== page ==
Adobe Photoshop Touch: $9.99
(Android 3.1 and up, requires 8.9-inch screen with 1280x800 min resolution)
Following Adobe’s capable but somewhat underpowered Photoshop Express app, Photoshop Touch provides some insights into Adobe's vision of the future of image manipulation on tablets. For the time being Photoshop Touch is available for Android only, and only powerful Honeycomb models at that, but there are plans afoot for an iOS version compatible with Apple's iPad. At $9.99, Photoshop Touch is one of the more expensive apps in the Market but for that price it offers some interesting and unique capabilities.
Unsurprisingly, Photoshop Touch doesn't offer the same level of flexibility as the full desktop version, but its feature set is impressively 'deep' nonetheless, and includes support for layers, a decent array of familiar Photoshop selection tools, effects and filters. Also available is a range of image acquisition options including synching to Adobe’s Creative Cloud, Facebook and Google Images.
When images are opened they are converted in the app to a psdx layer format. When exported to Facebook, saved to the tablet, or emailed they're converted to the JPEG file format, at a maximum output resolution of 1600 pixels (along the longest edge). When exported to Adobe's Creative Cloud, the file remains a psdx file and can be opened in Photoshop CS5 using a free plugin, and then saved in any format (although the 1600 pixel limit still applies).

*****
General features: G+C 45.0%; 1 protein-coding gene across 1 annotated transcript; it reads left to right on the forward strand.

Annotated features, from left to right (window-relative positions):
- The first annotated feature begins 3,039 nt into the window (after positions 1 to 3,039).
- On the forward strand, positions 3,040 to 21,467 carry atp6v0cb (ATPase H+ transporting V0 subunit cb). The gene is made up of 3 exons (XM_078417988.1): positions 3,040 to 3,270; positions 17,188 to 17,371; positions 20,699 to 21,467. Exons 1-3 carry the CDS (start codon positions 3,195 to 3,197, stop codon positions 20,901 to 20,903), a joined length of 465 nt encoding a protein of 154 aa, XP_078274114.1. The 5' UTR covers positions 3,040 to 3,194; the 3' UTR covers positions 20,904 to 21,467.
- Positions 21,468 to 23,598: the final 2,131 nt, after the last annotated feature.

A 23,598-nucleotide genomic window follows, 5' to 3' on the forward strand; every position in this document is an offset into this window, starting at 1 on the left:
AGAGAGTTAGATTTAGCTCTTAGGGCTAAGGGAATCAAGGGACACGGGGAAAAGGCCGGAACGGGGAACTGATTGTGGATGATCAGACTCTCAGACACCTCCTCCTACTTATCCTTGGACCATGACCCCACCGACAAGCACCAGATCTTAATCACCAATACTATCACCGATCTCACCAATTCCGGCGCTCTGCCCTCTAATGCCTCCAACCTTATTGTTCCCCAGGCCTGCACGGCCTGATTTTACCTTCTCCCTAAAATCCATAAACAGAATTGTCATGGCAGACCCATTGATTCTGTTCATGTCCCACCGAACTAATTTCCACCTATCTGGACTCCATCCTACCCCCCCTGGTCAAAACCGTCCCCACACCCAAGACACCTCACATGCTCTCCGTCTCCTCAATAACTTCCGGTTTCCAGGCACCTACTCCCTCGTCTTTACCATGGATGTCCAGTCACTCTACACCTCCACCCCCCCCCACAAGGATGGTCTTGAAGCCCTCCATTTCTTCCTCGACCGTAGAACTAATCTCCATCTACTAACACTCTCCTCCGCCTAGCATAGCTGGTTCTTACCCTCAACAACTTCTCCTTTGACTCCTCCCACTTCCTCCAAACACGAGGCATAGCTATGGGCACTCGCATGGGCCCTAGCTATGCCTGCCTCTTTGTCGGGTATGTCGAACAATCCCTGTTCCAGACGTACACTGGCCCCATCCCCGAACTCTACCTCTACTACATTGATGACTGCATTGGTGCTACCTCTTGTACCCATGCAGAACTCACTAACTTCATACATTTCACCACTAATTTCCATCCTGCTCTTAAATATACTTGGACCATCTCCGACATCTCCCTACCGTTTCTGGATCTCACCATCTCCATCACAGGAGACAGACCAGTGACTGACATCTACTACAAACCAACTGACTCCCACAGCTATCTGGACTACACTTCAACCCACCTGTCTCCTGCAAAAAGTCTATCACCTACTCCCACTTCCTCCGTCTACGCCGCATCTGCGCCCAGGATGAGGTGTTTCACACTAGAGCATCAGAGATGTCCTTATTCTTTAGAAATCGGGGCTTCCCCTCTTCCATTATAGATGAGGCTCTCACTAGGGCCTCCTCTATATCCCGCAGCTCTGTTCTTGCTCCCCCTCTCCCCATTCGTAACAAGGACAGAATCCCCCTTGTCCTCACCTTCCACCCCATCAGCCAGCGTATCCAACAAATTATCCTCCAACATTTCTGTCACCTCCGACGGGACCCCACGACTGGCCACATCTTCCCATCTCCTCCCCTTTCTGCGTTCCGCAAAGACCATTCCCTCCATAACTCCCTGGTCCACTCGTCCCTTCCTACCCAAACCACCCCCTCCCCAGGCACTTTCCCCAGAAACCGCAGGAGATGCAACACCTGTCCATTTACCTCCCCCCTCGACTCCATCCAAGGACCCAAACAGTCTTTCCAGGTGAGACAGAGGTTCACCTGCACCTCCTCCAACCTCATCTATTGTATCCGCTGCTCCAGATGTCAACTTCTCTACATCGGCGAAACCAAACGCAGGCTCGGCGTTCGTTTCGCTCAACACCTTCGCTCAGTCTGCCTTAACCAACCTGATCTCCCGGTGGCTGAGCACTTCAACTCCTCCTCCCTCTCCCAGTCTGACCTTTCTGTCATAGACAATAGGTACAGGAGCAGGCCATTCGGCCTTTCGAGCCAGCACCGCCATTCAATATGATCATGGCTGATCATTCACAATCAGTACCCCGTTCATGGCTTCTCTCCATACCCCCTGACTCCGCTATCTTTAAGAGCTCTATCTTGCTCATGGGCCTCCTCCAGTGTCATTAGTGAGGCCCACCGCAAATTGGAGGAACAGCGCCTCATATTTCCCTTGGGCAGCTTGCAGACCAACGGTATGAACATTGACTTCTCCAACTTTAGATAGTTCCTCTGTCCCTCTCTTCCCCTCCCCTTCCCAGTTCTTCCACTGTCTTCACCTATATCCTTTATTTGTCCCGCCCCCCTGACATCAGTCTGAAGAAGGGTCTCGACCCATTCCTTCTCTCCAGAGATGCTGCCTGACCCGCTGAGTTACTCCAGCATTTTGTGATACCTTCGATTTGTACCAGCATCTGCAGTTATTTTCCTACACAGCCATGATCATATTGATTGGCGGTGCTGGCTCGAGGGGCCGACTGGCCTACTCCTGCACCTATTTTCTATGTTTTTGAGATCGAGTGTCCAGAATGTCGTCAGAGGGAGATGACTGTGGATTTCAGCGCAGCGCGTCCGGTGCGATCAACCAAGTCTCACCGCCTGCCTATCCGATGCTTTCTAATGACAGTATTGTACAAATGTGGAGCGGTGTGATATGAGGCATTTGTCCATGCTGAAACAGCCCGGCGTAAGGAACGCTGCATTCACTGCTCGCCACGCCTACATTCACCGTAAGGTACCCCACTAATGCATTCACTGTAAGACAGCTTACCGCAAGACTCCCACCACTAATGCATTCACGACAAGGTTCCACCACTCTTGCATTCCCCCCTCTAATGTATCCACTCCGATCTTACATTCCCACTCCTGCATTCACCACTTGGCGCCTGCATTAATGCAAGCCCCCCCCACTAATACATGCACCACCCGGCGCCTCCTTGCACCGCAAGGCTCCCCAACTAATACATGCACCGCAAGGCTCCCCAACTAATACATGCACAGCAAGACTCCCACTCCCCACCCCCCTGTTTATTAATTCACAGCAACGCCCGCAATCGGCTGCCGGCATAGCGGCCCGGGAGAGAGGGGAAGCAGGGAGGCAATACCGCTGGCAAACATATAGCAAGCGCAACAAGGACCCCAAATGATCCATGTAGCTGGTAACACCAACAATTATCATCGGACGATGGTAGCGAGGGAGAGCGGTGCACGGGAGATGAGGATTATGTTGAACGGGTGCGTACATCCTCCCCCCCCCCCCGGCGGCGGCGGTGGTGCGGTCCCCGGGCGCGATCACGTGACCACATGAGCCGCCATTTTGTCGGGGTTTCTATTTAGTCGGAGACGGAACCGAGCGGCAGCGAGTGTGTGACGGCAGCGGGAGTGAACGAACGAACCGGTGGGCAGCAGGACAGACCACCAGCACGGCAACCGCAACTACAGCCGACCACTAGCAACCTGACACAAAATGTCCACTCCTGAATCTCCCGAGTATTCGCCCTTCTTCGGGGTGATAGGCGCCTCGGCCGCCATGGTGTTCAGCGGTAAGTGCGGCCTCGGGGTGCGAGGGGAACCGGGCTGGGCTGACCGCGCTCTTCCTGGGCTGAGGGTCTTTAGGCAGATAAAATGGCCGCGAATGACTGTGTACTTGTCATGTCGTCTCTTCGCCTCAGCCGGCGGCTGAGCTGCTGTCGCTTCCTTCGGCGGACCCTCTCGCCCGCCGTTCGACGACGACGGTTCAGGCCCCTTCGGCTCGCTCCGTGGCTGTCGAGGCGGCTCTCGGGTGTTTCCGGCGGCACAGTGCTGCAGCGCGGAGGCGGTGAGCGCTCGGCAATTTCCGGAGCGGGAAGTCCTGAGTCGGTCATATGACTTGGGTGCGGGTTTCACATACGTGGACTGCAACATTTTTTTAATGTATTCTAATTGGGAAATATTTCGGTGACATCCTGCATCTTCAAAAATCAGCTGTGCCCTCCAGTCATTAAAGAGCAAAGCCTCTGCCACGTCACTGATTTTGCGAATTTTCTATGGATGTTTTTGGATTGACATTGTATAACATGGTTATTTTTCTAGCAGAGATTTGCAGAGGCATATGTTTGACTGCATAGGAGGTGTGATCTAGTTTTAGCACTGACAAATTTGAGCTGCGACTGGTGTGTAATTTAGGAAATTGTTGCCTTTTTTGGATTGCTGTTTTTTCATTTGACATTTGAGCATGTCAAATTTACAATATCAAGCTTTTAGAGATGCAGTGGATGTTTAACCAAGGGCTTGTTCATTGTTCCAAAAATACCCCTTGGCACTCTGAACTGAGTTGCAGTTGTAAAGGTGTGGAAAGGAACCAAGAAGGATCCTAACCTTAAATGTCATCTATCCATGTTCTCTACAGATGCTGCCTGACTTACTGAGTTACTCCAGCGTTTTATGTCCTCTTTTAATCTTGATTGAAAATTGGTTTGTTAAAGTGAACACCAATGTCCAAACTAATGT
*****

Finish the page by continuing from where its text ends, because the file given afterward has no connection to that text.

The 1600 pixel limit is disappointing, but at least - unlike the earlier Photoshop Express app - zooming to 100% is possible, and very easy using the now-standard 'pinch apart' gesture. With a restricted workspace Adobe has done well to keep the UI as streamlined as possible - a familiar tool palette arranged vertically down the left-hand side can be minimized to make best use of the screen’s real estate while a menu bar along the top features more tools and drop-down windows for adjustments and effects.
Applying adjustments is easy - you simply select the effect from a series of thumbnails and then drag your finger horizontally on the slider to increase or decrease the strength. Painting or making selections is more tricky, however, if only because your fingertip obscures the view. The new Scribble Selection tool helps overcome this to a point, although complex backgrounds can be problematic.
We would still recommend a stylus (such as the Bamboo from Wacom) but there’s a handy offset pointer option that works well, but it’s odd that you must have a second finger touching the screen to activate it – lift either finger off for a second and the process is interrupted. At times though, some of the actions such as zooming, processing and others, can feel a bit laggy on my Samsung Galaxy Tab 10.1. In spite of its limitations, Photoshop Touch feels accomplished and its mix of power, flexibility and ease of use is impressive.
What we like: Easy selections using a fingertip, support for layers and many familiar Photoshop functions
What we don't like: Somewhat laggy operation (tested on a Samsung Galaxy Tab 10.1), low resolution limit of 1600 x 1600 pixels